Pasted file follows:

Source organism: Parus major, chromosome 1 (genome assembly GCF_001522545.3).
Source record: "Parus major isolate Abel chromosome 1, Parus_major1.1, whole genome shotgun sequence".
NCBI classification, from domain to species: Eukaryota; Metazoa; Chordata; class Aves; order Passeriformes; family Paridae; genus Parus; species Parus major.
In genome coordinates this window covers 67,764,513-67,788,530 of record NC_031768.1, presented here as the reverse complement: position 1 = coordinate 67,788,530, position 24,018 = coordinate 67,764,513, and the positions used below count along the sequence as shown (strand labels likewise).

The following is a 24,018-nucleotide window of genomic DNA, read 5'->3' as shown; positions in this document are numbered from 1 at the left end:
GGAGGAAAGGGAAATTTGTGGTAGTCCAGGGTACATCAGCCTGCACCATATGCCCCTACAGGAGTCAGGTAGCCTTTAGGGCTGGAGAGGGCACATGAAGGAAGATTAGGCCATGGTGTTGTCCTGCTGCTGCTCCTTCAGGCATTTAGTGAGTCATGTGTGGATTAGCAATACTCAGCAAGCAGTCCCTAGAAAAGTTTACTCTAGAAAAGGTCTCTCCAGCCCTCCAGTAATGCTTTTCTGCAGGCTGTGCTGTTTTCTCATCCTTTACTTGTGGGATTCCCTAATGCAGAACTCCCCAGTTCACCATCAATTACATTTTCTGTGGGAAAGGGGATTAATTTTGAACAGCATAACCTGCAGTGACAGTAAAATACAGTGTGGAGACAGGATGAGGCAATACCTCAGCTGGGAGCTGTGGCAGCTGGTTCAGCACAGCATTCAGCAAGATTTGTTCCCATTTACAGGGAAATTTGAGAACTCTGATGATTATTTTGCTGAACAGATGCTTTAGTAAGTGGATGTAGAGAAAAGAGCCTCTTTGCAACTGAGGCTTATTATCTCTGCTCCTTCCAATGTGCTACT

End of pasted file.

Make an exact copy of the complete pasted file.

Source organism: Parus major, chromosome 1 (genome assembly GCF_001522545.3).
Source record: "Parus major isolate Abel chromosome 1, Parus_major1.1, whole genome shotgun sequence".
NCBI classification, from domain to species: Eukaryota; Metazoa; Chordata; class Aves; order Passeriformes; family Paridae; genus Parus; species Parus major.
In genome coordinates this window covers 67,764,513-67,788,530 of record NC_031768.1, presented here as the reverse complement: position 1 = coordinate 67,788,530, position 24,018 = coordinate 67,764,513, and the positions used below count along the sequence as shown (strand labels likewise).

The following is a 24,018-nucleotide window of genomic DNA, read 5'->3' as shown; positions in this document are numbered from 1 at the left end:
GGAGGAAAGGGAAATTTGTGGTAGTCCAGGGTACATCAGCCTGCACCATATGCCCCTACAGGAGTCAGGTAGCCTTTAGGGCTGGAGAGGGCACATGAAGGAAGATTAGGCCATGGTGTTGTCCTGCTGCTGCTCCTTCAGGCATTTAGTGAGTCATGTGTGGATTAGCAATACTCAGCAAGCAGTCCCTAGAAAAGTTTACTCTAGAAAAGGTCTCTCCAGCCCTCCAGTAATGCTTTTCTGCAGGCTGTGCTGTTTTCTCATCCTTTACTTGTGGGATTCCCTAATGCAGAACTCCCCAGTTCACCATCAATTACATTTTCTGTGGGAAAGGGGATTAATTTTGAACAGCATAACCTGCAGTGACAGTAAAATACAGTGTGGAGACAGGATGAGGCAATACCTCAGCTGGGAGCTGTGGCAGCTGGTTCAGCACAGCATTCAGCAAGATTTGTTCCCATTTACAGGGAAATTTGAGAACTCTGATGATTATTTTGCTGAACAGATGCTTTAGTAAGTGGATGTAGAGAAAAGAGCCTCTTTGCAACTGAGGCTTATTATCTCTGCTCCTTCCAATGTGCTACT